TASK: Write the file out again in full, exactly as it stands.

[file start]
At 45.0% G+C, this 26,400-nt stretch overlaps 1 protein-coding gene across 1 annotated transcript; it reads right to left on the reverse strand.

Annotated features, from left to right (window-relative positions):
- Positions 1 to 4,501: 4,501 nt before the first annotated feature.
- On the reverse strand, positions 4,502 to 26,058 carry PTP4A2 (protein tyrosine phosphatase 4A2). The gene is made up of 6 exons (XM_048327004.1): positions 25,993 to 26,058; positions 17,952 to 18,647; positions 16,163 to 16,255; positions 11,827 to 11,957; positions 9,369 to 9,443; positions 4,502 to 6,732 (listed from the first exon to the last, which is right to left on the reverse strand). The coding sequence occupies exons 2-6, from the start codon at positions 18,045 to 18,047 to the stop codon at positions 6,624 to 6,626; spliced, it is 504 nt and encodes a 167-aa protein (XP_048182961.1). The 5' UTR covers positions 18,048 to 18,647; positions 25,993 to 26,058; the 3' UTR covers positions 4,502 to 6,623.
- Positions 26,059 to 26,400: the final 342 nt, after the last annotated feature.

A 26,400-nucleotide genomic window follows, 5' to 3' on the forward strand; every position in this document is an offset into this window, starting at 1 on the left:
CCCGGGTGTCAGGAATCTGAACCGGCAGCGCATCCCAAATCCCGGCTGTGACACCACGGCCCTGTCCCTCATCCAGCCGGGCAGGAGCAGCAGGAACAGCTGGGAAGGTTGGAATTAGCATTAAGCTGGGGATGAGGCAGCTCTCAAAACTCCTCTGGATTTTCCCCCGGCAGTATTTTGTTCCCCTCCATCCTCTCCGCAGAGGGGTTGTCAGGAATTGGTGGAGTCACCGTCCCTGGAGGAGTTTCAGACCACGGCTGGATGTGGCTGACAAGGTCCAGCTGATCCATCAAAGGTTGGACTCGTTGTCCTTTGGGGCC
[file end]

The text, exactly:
At 45.0% G+C, this 26,400-nt stretch overlaps 1 protein-coding gene across 1 annotated transcript; it reads right to left on the reverse strand.

Annotated features, from left to right (window-relative positions):
- Positions 1 to 4,501: 4,501 nt before the first annotated feature.
- On the reverse strand, positions 4,502 to 26,058 carry PTP4A2 (protein tyrosine phosphatase 4A2). The gene is made up of 6 exons (XM_048327004.1): positions 25,993 to 26,058; positions 17,952 to 18,647; positions 16,163 to 16,255; positions 11,827 to 11,957; positions 9,369 to 9,443; positions 4,502 to 6,732 (listed from the first exon to the last, which is right to left on the reverse strand). The coding sequence occupies exons 2-6, from the start codon at positions 18,045 to 18,047 to the stop codon at positions 6,624 to 6,626; spliced, it is 504 nt and encodes a 167-aa protein (XP_048182961.1). The 5' UTR covers positions 18,048 to 18,647; positions 25,993 to 26,058; the 3' UTR covers positions 4,502 to 6,623.
- Positions 26,059 to 26,400: the final 342 nt, after the last annotated feature.

A 26,400-nucleotide genomic window follows, 5' to 3' on the forward strand; every position in this document is an offset into this window, starting at 1 on the left:
CCCGGGTGTCAGGAATCTGAACCGGCAGCGCATCCCAAATCCCGGCTGTGACACCACGGCCCTGTCCCTCATCCAGCCGGGCAGGAGCAGCAGGAACAGCTGGGAAGGTTGGAATTAGCATTAAGCTGGGGATGAGGCAGCTCTCAAAACTCCTCTGGATTTTCCCCCGGCAGTATTTTGTTCCCCTCCATCCTCTCCGCAGAGGGGTTGTCAGGAATTGGTGGAGTCACCGTCCCTGGAGGAGTTTCAGACCACGGCTGGATGTGGCTGACAAGGTCCAGCTGATCCATCAAAGGTTGGACTCGTTGTCCTTTGGGGCC